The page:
Albert Hofmann, who first synthesized LSD, has died. He was 102 years old. His “problem child,” as he once called the psychedelic substance, turns 70 this year. Which means he was 32 when he first created acid — kind of ironic when you think about that famous slogan of the 60s, “Never trust anyone over 30.”
I tried LSD once, when I was in High School. It was 1979. It was a very nice, sunny spring day; I went with a friend to Newport News Park near my hometown of Hampton, Virginia; we spent the day watching the trees breathe and marvelling at all the pretty colors. Under the rubric of “now I know what that’s like,” I’m glad enough that I did it. But I wouldn’t recommend it to anyone, nor have I ever wanted to take acid a second time. And that’s because two years earlier I had a more thoroughly “mind-expanding” experience of the presence of God, which I recount here. Having experienced that unitive, eucharistic presence, and then trying LSD, I can safely say that an organic mystical experience trumps Hofmann’s drug in pretty much every way that I can think of. Sure, I didn’t encounter any respiring plants when I was incandescent with the consciousness of divine presence, but what’s a hallucination or two when compared to seeing the face of God? As I said in The Aspiring Mystic, “when I experimented with LSD or cocaine or magic mushrooms, those substances always seemed pale and physically jarring in comparison to the loveliness I had known that night” in which I encountered the felt presence of God.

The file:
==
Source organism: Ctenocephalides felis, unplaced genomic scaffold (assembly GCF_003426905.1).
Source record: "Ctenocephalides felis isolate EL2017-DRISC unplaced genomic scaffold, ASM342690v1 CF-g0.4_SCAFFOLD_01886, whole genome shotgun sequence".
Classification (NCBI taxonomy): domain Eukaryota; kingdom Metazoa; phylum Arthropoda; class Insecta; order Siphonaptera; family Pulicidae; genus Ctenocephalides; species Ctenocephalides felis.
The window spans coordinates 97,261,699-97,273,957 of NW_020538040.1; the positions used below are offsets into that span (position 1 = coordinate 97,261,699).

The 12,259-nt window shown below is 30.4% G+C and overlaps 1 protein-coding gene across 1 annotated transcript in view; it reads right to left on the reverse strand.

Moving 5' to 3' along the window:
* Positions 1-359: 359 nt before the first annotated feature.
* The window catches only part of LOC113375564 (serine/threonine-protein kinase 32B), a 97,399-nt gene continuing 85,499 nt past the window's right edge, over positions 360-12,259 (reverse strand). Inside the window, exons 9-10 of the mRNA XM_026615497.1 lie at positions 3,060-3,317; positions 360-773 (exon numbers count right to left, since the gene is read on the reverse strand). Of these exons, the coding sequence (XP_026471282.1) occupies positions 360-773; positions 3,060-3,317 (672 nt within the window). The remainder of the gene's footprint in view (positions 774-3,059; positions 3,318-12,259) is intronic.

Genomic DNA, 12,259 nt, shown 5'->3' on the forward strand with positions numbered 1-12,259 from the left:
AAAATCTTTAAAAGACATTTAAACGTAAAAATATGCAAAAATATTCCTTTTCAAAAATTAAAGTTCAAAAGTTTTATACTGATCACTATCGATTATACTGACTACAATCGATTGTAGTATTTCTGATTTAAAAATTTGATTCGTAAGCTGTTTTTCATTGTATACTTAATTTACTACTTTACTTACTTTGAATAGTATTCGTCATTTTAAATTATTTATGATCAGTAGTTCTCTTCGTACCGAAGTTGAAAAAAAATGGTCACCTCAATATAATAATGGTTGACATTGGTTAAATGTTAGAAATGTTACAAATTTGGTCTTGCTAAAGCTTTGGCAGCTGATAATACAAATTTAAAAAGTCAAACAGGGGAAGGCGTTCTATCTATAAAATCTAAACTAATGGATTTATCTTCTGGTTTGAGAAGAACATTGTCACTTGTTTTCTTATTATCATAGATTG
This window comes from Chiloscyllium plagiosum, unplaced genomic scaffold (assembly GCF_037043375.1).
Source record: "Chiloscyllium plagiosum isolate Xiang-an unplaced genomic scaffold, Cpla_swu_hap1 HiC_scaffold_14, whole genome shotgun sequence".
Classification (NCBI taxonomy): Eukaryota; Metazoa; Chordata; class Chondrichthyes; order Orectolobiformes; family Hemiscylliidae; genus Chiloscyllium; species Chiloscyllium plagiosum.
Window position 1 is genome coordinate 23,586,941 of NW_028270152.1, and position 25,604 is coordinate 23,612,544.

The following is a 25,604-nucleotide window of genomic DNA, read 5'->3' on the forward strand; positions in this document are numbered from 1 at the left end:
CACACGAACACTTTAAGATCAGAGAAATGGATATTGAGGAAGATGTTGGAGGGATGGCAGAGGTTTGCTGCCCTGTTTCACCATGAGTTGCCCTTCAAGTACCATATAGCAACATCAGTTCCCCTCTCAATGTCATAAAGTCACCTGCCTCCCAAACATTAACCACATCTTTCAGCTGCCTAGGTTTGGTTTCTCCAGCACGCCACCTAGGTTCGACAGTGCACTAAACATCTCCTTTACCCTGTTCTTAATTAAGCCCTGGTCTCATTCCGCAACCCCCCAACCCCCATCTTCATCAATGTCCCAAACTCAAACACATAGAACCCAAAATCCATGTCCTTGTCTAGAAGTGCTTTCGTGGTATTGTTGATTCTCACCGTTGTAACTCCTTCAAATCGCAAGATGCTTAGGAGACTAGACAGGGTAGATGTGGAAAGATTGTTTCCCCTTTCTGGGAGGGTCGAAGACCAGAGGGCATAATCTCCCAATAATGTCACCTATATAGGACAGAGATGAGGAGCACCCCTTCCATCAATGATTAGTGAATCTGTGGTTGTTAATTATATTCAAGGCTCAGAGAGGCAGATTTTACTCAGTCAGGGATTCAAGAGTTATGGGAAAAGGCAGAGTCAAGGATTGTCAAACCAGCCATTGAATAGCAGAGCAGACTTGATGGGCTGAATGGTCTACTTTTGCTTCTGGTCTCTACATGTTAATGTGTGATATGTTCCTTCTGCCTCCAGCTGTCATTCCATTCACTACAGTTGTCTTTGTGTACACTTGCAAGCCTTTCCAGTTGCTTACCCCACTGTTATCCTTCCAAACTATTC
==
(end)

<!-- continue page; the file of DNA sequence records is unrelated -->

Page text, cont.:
Forgive me for being so blunt and indulging in an erotic metaphor, but frankly it’s the best analogy I can think of: comparing LSD to a unitive Christian mystical experience is like comparing masturbation to the mystery that transpires between spouses who truly love one another.
Don’t get me wrong: I suppose LSD may have its uses, and I wish there were opportunities for legitimate scientific research in ethical and safe settings. For example, it might be a wonderful tool to assist in the healing of psychoses or for creating spiritual awareness during a terminal illness. Even so, I don’t lament its criminalization for the simple reason that I believe far better means exist for inner exploration and liberation. If you want to know more, just poke around my website for a while.
“LSD can help open your eyes,” Hofmann once said. “But there are other ways — meditation, dance, music, fasting.”